Many of us are coming to the realization that “it’s coming.”
By “it,” I mean the holiday season. Maybe you got out of bed today and stared at yourself in the mirror wondering, “Am I ready for this?”
For many people, the holidays infuse a joy and hope that they don’t tap into from January till October. It’s almost as if November initiates a perfectly choreographed nationwide release of serotonin for those who get all jacked up on deep-fried turkey, pumpkin spice latte’s and reruns of the movie “Elf.”
For me, it’s a little different.
It’s not that I have bad memories of Christmas past or didn’t get the Atari game I wanted as a child. It’s not that I don’t want “tidings of comfort and joy” to be lavished over all of humanity. I honestly love the lights, food and the friendliness I get from even the surliest checker at the grocery store this time of year. In recent moments of reflection, I’ve realized I’m a cynic.
As a pastor, I often see behind the veil of unbridled happiness into the pain that exists in the shadows. You’ve no doubt experienced or witnessed true pain in your time on earth. This pain doesn’t disappear for the holiday season. In fact, for many, it’s magnified and this season becomes one of outward joy and inward sorrow, loss and unmet expectation.
This knowledge leads me to question things that appear to be inauthentic. Authenticity has become one of the core ethos in many churches of today, and for Alliance Christian Fellowship, it’s no different. It’s truly the first step in reconciling a relationship with our creator — seeing things for what they are. There is no shortage of illusion in our “Instafacetwittergram” society. We scour our hard drives for the best pictures or footage of ourselves and create a perfectly edited digital collage to present to the world.
Over time, the chasm between who we truly are, and what people see, becomes wider and more difficult to cross. We long for love and acceptance but wonder if it exists beyond the walls of our projected selves.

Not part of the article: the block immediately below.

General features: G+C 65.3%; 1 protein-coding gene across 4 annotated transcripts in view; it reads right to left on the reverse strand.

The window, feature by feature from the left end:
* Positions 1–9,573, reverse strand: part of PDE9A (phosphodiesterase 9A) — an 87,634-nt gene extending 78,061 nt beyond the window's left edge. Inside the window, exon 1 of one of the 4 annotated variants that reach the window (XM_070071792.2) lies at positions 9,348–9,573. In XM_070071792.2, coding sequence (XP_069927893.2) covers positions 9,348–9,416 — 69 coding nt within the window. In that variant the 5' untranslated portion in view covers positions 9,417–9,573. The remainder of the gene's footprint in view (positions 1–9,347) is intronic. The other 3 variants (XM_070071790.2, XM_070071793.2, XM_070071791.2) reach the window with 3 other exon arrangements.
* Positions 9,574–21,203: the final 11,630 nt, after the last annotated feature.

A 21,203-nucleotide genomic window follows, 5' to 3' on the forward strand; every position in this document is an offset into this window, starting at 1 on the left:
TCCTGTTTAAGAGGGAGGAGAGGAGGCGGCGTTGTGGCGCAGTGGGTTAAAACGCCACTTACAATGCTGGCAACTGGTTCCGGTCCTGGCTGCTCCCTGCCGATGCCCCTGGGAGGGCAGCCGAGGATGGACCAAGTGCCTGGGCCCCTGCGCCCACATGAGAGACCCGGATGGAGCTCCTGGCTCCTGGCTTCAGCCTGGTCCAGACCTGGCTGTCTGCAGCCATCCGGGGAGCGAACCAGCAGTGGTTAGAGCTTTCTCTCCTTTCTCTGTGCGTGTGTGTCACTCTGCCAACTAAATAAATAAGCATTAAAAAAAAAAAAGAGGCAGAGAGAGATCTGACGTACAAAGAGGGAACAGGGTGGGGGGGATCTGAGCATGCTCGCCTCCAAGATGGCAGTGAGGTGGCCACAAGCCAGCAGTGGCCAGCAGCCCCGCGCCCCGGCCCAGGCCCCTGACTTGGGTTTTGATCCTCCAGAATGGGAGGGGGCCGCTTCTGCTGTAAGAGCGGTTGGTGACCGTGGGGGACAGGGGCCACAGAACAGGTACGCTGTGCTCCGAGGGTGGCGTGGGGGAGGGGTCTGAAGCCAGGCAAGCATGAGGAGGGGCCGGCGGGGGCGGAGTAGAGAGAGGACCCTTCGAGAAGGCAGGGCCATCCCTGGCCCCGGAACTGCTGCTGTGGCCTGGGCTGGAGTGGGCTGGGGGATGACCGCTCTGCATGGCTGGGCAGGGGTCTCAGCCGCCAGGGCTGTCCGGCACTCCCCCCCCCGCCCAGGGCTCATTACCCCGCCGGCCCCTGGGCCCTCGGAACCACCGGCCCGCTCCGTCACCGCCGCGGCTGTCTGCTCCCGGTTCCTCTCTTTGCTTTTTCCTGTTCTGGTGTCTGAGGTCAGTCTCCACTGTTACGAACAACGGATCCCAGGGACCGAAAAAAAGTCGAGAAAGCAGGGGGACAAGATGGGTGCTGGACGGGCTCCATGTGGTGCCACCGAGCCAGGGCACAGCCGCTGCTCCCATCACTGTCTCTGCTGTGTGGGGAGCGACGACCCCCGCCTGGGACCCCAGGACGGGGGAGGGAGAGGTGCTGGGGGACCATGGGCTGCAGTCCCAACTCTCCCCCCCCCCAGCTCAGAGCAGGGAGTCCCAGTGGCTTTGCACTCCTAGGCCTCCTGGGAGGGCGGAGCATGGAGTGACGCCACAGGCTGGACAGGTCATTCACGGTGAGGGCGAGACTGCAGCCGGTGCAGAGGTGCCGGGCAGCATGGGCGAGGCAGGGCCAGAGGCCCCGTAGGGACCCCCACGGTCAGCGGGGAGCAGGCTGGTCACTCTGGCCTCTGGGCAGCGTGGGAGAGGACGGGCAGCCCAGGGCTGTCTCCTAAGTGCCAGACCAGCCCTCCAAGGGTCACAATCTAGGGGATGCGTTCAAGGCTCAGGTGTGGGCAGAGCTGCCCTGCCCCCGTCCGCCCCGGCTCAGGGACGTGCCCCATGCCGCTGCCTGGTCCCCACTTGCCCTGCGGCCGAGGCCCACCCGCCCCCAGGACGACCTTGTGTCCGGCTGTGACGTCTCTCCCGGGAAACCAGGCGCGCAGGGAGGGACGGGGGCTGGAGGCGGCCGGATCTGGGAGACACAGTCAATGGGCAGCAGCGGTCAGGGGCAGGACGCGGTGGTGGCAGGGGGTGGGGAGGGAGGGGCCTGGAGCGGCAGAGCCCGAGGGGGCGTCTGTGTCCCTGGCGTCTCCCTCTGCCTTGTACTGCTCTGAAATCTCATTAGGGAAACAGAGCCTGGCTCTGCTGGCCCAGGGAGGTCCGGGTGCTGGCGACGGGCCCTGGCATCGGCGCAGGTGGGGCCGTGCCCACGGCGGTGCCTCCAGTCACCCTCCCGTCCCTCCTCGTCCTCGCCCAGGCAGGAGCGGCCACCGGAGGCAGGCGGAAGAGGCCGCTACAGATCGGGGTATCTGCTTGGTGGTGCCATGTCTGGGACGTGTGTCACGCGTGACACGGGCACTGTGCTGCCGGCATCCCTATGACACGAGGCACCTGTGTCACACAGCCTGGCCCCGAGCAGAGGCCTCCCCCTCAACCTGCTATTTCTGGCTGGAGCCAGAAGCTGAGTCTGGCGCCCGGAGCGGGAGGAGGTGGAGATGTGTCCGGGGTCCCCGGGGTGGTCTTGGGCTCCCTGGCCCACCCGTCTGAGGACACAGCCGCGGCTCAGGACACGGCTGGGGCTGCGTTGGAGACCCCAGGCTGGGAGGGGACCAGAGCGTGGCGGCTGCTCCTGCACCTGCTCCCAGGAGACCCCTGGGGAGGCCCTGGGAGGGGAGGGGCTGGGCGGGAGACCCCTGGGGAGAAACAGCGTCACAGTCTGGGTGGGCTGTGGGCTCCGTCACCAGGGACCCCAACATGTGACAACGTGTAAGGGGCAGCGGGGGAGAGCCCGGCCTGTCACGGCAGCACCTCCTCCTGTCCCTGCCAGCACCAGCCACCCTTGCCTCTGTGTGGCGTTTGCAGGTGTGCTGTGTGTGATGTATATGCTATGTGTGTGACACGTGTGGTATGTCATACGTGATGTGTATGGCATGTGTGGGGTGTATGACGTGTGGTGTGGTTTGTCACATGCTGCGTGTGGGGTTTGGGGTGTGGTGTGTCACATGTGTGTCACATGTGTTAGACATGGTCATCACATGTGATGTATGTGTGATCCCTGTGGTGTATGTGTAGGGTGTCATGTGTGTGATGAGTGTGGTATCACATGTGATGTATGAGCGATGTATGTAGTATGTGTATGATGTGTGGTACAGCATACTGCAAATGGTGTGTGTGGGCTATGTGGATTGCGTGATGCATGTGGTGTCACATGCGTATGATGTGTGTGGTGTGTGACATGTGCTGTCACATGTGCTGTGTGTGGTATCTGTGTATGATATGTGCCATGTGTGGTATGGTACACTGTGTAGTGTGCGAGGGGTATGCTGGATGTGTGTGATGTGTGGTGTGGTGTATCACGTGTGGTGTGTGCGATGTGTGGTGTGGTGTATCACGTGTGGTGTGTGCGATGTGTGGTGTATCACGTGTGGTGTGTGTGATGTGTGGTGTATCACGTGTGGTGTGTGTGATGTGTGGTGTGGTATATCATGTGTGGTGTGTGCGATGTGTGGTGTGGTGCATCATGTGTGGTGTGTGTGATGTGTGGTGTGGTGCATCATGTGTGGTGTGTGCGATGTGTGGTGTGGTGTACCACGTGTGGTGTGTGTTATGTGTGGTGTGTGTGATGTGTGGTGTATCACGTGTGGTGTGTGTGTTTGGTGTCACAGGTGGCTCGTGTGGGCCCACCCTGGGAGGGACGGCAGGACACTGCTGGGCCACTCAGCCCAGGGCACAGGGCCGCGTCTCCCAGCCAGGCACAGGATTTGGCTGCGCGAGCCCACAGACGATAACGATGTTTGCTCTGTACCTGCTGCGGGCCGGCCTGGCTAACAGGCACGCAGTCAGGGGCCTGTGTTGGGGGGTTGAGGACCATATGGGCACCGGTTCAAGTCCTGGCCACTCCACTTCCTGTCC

While there is certainly much pain and anguish in the world, what if there is also more good than we realize?
Cynics are comfortable acknowledging the pain, but sometimes miss the joy, wonder and awe that exist all around us. Inside all of us, is a little cynic. It’s the part of us that effectively disengages from expanding our perspective. It’s what keeps us from learning, growing, tasting new things and exploring the truth for what it is.
There’s no shortage of cynics in our society. Many are quick to celebrate the failures of political parties, celebrities or professional athletes, but their victories and successes are often overshadowed or unrecognized completely. A true cynic takes pleasure in taking shots at the deficiencies of their environment but won’t raise a finger to help make things better. I’ve found myself in this type of apathetic criticism before and it only ends in discouragement.
Vice or virtue?
So, is cynicism a vice or a virtue? As with many issues, scripture speaks to the topic. In 1 Corinthians 8:2-3, Paul says, “If anyone imagines that he knows something, he does not yet know as he ought to know. But if anyone loves God, he is known by God.”
We’re reminded that our knowledge of reality is both limited by our experience and skewed by our agendas. While being shrewd is encouraged by God (Matt 10:16), being cynical can be a real barrier to experiencing the true joy that’s found through faith in Jesus and a true knowledge of God.
Maybe you’ve looked into the church and thought, “Is this for real?” Or maybe you’ve gazed into a mirror wondering if there really is “joy” to be experienced this holiday season.
Either way, let me encourage you to see the good that will manifest itself throughout Alaska in the next couple of months. Try being cynical of cynicism.
This time of year, more than any other, there will be evidence of Jesus at work in our state. I hope we don’t miss him.
“May the God of hope fill you with all joy and peace in believing, so that by the power of the Holy Spirit you may abound in hope.” (Romans 15:13)
Brian Cook is a pastor at Alliance Christian Fellowship in Eagle River.